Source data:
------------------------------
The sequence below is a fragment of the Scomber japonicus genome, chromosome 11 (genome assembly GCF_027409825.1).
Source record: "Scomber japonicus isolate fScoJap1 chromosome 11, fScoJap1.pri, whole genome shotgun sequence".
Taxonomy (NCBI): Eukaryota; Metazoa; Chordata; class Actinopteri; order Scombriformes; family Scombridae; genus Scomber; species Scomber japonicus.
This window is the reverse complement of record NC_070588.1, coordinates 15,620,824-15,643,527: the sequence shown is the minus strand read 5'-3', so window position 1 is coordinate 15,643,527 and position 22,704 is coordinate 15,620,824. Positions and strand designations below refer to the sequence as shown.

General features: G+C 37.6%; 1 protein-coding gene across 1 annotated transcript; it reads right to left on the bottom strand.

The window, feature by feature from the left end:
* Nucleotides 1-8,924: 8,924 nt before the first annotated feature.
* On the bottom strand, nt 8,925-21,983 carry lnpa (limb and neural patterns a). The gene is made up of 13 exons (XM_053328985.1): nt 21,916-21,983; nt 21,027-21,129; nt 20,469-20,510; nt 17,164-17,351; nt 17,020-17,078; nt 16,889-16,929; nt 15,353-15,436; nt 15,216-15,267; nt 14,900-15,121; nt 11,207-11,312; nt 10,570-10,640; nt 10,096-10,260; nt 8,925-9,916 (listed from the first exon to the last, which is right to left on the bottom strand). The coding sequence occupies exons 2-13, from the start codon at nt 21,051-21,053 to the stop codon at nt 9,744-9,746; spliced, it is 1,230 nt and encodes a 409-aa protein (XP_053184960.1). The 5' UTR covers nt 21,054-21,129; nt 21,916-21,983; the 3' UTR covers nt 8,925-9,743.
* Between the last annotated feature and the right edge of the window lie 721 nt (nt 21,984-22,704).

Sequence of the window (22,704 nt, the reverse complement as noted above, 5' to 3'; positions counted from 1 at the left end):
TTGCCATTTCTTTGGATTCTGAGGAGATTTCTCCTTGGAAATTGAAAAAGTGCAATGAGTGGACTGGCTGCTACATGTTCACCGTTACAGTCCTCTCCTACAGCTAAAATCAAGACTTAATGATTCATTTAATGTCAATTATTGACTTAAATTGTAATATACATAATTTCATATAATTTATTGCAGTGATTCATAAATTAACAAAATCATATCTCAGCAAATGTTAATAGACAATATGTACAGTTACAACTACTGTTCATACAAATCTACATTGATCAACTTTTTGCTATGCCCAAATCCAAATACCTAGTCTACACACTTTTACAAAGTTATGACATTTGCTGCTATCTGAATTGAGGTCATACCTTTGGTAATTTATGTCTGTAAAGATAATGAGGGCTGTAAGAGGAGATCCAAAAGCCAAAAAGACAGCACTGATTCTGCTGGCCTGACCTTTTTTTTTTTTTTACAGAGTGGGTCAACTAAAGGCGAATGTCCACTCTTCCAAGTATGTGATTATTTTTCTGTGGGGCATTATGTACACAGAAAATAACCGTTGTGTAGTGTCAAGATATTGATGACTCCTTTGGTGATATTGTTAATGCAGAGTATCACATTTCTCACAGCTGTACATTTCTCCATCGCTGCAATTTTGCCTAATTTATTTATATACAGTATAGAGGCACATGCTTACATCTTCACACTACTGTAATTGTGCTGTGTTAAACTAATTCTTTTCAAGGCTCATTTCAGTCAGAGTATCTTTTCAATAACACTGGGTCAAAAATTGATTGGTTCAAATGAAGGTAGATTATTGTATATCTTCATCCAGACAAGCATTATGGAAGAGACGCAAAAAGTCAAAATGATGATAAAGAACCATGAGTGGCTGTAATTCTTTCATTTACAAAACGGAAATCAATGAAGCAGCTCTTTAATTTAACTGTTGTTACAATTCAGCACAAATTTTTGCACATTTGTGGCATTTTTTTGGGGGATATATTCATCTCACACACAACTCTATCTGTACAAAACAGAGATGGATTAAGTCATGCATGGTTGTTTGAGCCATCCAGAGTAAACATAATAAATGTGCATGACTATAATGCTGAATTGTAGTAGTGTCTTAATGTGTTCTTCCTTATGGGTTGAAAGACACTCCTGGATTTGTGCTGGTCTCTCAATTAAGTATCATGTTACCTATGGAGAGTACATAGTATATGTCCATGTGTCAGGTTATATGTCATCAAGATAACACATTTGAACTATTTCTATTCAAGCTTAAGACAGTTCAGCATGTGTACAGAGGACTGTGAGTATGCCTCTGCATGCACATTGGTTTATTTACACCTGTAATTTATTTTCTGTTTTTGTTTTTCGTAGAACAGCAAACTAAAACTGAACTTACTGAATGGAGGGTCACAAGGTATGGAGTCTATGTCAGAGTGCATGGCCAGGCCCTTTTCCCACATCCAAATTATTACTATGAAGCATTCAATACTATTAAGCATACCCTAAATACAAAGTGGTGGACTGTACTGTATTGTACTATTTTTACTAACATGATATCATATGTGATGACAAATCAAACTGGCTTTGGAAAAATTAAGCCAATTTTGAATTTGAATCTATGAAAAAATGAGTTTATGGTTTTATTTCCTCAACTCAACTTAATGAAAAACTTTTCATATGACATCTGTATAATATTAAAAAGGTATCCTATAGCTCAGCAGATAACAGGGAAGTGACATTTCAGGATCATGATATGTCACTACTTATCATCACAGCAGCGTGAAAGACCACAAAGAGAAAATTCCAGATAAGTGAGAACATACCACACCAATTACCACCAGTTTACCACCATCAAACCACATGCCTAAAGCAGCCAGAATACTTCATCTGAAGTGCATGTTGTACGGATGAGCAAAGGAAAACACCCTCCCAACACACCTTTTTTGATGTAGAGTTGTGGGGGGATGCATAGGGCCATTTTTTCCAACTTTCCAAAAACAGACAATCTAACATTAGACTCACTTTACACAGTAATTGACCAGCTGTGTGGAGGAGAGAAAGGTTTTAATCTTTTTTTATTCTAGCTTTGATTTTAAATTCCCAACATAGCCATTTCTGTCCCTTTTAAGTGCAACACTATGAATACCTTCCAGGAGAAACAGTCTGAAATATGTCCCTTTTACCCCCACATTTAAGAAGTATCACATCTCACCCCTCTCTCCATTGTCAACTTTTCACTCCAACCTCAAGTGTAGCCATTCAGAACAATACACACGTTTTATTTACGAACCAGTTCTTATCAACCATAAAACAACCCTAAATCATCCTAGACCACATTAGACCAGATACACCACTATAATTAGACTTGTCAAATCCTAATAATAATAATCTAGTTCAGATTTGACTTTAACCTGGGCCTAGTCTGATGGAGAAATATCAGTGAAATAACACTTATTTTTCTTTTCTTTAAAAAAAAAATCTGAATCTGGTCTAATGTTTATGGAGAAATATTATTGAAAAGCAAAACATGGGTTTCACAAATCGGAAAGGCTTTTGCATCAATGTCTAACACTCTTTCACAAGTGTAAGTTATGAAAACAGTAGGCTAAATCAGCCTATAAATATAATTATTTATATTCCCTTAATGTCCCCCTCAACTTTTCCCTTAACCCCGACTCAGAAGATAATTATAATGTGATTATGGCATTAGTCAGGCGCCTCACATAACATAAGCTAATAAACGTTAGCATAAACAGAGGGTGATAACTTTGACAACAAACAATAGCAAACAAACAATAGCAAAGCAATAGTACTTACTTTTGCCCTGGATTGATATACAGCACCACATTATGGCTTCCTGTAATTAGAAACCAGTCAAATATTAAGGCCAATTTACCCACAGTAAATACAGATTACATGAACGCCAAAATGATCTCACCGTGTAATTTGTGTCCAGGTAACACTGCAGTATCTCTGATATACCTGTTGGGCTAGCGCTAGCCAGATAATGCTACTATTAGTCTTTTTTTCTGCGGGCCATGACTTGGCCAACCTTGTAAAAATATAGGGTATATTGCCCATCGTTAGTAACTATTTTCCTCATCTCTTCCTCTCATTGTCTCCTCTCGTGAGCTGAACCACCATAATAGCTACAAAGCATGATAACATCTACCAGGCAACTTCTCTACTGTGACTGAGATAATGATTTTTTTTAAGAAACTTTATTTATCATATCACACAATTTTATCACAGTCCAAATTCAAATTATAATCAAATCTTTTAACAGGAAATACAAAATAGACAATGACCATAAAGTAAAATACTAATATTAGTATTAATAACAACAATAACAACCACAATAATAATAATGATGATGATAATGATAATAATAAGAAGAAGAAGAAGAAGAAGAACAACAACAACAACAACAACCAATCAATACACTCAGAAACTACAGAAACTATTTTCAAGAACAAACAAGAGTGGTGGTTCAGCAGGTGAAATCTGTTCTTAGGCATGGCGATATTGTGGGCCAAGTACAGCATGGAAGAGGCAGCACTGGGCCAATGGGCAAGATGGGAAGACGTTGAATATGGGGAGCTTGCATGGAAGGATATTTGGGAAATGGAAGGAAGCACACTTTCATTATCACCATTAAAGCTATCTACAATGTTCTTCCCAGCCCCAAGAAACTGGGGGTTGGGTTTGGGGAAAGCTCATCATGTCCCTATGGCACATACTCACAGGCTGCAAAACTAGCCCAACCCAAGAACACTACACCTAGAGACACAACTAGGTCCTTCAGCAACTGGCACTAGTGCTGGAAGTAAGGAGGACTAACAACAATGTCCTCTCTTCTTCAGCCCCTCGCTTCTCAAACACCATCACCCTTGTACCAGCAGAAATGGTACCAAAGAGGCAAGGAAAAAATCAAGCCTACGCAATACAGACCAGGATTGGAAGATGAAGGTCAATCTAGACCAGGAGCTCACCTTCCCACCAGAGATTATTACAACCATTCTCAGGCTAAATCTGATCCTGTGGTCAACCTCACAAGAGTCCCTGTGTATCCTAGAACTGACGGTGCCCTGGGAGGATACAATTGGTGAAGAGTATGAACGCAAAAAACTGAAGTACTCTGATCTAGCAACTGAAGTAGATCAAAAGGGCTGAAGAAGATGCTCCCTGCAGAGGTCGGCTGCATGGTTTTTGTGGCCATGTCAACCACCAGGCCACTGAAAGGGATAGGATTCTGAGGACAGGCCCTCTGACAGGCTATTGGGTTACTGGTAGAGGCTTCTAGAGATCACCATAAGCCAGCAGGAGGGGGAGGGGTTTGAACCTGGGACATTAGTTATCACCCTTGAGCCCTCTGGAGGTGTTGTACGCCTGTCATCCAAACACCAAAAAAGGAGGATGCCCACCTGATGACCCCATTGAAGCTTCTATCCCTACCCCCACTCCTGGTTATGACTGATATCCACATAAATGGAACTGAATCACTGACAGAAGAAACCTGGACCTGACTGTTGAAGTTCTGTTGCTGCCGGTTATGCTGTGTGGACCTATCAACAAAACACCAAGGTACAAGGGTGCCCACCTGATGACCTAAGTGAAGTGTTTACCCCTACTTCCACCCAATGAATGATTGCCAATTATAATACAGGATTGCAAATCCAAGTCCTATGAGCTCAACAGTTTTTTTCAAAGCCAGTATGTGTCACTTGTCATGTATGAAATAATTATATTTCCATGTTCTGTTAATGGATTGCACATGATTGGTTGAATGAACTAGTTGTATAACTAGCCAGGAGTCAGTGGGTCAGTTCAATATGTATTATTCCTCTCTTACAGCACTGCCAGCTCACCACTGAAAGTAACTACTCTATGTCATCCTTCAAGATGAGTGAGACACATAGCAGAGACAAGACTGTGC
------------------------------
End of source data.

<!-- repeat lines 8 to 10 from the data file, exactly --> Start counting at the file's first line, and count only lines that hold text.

* On the bottom strand, nt 8,925-21,983 carry lnpa (limb and neural patterns a). The gene is made up of 13 exons (XM_053328985.1): nt 21,916-21,983; nt 21,027-21,129; nt 20,469-20,510; nt 17,164-17,351; nt 17,020-17,078; nt 16,889-16,929; nt 15,353-15,436; nt 15,216-15,267; nt 14,900-15,121; nt 11,207-11,312; nt 10,570-10,640; nt 10,096-10,260; nt 8,925-9,916 (listed from the first exon to the last, which is right to left on the bottom strand). The coding sequence occupies exons 2-13, from the start codon at nt 21,051-21,053 to the stop codon at nt 9,744-9,746; spliced, it is 1,230 nt and encodes a 409-aa protein (XP_053184960.1). The 5' UTR covers nt 21,054-21,129; nt 21,916-21,983; the 3' UTR covers nt 8,925-9,743.
* Between the last annotated feature and the right edge of the window lie 721 nt (nt 21,984-22,704).

Sequence of the window (22,704 nt, the reverse complement as noted above, 5' to 3'; positions counted from 1 at the left end):